The Monster And The Empty Promises (Part 2)
A smile formed on his dark lips,
Reminding of what
Danueli once told me about a weed
That turns lips colour to black.
How a man can consume weed,
Like the rodents in our cassava plot,
I never would understand.
And again, the monster spoke:
'Yes, vote for me and be free forever,
For I am the messiah you need.'
Later that night,
Upon the rising of the moon,
Its half yam shape faintly illuminating the sky,
My father sat silently on his sofa,
Gently rocking to the smoke
Of the folklore drifting in from the village arena,
Sitting quietly by the legs of his chair,
His silence, experience had taught me meant deep thinking and reasoning.
Then suddenly, he looked down at me,
And with hurt in his eyes and voice declared:
'My son, that was not the messiah.'
Then came the election day,
People swarming to the arena like locusts,
Painting their thumbs with dye.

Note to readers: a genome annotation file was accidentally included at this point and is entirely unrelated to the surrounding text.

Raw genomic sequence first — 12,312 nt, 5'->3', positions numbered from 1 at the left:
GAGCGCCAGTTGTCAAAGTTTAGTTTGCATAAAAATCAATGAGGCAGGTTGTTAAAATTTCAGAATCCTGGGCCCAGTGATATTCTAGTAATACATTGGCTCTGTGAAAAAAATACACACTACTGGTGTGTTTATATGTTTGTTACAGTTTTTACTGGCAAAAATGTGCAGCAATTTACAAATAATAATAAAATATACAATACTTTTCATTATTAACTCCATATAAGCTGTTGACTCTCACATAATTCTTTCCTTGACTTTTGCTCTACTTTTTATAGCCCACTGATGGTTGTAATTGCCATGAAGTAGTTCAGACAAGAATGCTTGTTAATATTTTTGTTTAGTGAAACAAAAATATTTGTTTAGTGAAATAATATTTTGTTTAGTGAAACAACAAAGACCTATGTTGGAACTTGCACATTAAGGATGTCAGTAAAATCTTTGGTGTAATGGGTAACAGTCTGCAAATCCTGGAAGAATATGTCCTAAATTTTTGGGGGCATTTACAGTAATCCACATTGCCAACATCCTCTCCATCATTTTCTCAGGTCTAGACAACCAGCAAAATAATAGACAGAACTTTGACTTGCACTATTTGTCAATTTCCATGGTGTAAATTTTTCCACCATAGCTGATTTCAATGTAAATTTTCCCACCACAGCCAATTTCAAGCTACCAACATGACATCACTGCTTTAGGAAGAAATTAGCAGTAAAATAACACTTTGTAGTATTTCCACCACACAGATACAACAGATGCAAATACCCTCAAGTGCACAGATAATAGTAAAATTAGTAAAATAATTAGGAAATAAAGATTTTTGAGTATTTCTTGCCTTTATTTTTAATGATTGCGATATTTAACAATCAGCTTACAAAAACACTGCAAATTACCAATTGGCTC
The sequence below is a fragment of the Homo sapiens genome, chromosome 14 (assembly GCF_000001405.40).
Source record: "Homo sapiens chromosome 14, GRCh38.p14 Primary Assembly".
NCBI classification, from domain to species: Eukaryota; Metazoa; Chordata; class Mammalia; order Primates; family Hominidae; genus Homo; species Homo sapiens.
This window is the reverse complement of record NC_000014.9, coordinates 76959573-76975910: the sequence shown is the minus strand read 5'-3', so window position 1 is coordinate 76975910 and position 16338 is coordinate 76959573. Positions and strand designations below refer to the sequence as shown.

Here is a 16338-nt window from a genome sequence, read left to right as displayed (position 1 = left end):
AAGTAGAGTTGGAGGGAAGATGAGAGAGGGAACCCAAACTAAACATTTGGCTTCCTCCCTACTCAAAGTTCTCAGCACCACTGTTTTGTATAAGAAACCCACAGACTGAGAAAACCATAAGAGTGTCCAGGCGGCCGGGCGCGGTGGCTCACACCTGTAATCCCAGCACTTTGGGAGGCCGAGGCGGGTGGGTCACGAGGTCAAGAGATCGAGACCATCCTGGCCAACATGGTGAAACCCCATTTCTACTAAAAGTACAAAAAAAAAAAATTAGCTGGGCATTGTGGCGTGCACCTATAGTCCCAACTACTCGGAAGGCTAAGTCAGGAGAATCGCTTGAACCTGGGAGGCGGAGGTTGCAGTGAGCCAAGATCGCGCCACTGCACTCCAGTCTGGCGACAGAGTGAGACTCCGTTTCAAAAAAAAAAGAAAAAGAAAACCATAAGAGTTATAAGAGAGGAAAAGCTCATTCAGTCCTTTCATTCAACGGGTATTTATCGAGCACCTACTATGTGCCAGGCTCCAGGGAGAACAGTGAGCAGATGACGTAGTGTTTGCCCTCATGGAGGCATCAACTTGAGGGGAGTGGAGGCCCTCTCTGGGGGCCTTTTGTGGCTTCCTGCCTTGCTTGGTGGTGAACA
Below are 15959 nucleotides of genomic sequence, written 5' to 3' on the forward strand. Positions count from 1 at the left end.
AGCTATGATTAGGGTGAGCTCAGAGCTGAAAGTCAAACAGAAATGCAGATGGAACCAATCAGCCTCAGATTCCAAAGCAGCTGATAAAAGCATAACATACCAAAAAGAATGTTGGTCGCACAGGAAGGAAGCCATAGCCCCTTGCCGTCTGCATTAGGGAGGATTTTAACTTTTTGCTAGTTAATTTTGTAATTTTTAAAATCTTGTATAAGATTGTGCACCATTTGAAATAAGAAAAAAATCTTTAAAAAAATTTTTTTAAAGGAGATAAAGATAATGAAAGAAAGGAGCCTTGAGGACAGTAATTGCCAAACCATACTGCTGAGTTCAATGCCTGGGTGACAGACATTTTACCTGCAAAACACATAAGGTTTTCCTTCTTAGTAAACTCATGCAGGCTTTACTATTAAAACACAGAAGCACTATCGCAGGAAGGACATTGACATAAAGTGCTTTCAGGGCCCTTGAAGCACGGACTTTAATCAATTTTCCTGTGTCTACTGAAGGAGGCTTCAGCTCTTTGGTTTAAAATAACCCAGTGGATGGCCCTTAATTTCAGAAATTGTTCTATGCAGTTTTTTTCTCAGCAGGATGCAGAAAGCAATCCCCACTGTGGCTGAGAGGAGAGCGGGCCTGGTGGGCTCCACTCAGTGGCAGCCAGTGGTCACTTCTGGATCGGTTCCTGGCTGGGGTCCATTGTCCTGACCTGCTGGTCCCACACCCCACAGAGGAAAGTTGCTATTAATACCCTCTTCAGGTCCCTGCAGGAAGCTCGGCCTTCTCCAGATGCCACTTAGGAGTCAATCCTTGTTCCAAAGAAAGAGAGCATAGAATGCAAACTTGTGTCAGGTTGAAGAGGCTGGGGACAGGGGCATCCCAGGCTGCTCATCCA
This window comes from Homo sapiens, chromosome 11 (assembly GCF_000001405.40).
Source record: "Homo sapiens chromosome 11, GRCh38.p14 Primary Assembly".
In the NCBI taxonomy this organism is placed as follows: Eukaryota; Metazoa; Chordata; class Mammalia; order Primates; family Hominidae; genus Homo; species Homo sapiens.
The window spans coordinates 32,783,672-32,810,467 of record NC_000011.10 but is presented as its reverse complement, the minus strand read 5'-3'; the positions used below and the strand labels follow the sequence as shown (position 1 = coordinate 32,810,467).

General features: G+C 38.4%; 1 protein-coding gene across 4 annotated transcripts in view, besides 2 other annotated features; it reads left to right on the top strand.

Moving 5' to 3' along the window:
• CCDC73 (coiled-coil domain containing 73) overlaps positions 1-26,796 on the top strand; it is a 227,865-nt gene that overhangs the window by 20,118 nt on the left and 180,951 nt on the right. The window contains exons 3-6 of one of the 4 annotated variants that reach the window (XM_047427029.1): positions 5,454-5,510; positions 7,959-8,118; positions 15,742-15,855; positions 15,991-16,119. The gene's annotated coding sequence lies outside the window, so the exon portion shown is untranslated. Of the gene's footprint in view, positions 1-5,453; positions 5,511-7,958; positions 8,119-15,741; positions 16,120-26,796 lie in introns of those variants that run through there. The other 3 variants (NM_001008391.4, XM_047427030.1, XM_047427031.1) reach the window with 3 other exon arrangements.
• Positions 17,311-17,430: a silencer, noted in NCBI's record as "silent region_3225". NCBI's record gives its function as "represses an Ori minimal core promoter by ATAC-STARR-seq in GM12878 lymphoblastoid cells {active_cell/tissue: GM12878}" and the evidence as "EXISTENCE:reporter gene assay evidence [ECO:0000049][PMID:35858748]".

Like Nneka, the beautiful maid from the East.
So as to make the monster our chief.
And so the monster became our chief,
But years after ascending the throne,
No yams in our barns,
No teachers in our schools,
No more lands for our youths to cultivate,
Gorillas with four round legs
Were brought from the city to destroy our huts,
They cart our meagre resources to the city
And sold our inheritance to the people from the city,
And to add insult to our injury,
Today they cancelled our ancient local school.
The chief said he wants to make our village looks beautiful.
But where is the beauty of a village when people sleep in the streets?
When we have no food to entertain Abeli,
The new boy from the East.
And so we live our lives on,
Under the monster and his empty promises,
And turn back our faces to heavens,
To send us the messiah
The people are waiting for.
Comments about this poem (The Monster And The Empty Promises (Part 2) by Babatunde Idowu Ebenezer )
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